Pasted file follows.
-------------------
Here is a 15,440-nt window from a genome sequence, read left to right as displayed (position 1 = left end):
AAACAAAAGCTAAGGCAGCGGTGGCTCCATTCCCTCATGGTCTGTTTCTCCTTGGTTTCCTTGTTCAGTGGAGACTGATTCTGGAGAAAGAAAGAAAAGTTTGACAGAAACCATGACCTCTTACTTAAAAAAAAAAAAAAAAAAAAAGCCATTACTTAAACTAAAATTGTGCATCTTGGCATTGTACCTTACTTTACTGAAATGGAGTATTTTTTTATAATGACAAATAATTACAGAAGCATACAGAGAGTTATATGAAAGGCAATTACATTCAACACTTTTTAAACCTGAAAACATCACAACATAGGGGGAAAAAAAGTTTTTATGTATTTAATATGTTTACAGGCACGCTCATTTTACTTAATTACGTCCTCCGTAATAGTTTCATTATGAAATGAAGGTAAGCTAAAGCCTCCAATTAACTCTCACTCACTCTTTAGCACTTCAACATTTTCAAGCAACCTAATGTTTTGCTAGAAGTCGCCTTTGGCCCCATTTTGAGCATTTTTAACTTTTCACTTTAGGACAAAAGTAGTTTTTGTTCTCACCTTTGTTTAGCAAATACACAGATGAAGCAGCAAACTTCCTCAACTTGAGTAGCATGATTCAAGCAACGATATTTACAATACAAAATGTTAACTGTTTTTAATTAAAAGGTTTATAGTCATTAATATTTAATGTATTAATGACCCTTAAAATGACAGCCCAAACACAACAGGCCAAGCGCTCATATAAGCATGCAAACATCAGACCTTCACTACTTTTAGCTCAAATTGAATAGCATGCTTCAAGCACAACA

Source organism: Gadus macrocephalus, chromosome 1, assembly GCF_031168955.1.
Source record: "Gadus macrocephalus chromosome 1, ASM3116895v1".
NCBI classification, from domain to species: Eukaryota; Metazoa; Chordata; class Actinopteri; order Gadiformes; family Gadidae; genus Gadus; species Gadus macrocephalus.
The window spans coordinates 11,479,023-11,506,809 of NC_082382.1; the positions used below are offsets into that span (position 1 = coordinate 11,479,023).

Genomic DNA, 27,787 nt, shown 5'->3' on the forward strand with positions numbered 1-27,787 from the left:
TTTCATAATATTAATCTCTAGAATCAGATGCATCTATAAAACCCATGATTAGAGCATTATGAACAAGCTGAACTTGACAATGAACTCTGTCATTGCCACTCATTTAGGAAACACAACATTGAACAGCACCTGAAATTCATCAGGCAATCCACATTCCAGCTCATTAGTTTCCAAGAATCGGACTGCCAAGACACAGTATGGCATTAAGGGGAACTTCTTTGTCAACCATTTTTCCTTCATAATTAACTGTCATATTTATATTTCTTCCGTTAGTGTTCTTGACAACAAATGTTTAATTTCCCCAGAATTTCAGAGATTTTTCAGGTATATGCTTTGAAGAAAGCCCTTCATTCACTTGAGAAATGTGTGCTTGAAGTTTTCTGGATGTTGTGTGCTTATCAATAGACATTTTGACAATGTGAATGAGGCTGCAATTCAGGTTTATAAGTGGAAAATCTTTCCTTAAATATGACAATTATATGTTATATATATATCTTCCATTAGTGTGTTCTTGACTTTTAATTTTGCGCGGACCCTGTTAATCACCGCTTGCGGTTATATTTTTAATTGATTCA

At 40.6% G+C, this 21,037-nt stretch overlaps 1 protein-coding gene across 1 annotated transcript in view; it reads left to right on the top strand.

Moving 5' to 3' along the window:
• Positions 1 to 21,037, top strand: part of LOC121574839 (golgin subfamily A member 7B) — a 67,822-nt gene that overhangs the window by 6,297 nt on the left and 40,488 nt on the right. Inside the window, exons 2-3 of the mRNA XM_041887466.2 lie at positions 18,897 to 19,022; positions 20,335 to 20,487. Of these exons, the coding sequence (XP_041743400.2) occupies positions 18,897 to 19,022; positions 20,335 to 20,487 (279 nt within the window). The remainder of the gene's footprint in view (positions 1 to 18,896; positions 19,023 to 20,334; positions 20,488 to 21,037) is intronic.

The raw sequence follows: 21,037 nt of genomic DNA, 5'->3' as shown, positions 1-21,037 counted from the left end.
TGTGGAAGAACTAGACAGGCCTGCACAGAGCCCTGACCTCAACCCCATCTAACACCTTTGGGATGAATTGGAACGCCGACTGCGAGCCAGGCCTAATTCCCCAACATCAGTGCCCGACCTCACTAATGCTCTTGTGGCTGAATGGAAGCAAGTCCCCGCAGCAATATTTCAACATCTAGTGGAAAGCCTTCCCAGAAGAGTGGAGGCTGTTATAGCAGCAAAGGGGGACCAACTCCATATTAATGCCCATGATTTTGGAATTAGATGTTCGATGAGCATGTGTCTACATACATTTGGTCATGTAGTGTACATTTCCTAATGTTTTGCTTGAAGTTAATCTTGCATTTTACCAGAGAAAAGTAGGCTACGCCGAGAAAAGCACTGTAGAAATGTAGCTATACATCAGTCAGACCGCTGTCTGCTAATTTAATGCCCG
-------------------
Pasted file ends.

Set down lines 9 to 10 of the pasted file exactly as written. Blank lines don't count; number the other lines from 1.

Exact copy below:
At 40.6% G+C, this 21,037-nt stretch overlaps 1 protein-coding gene across 1 annotated transcript in view; it reads left to right on the top strand.

Moving 5' to 3' along the window: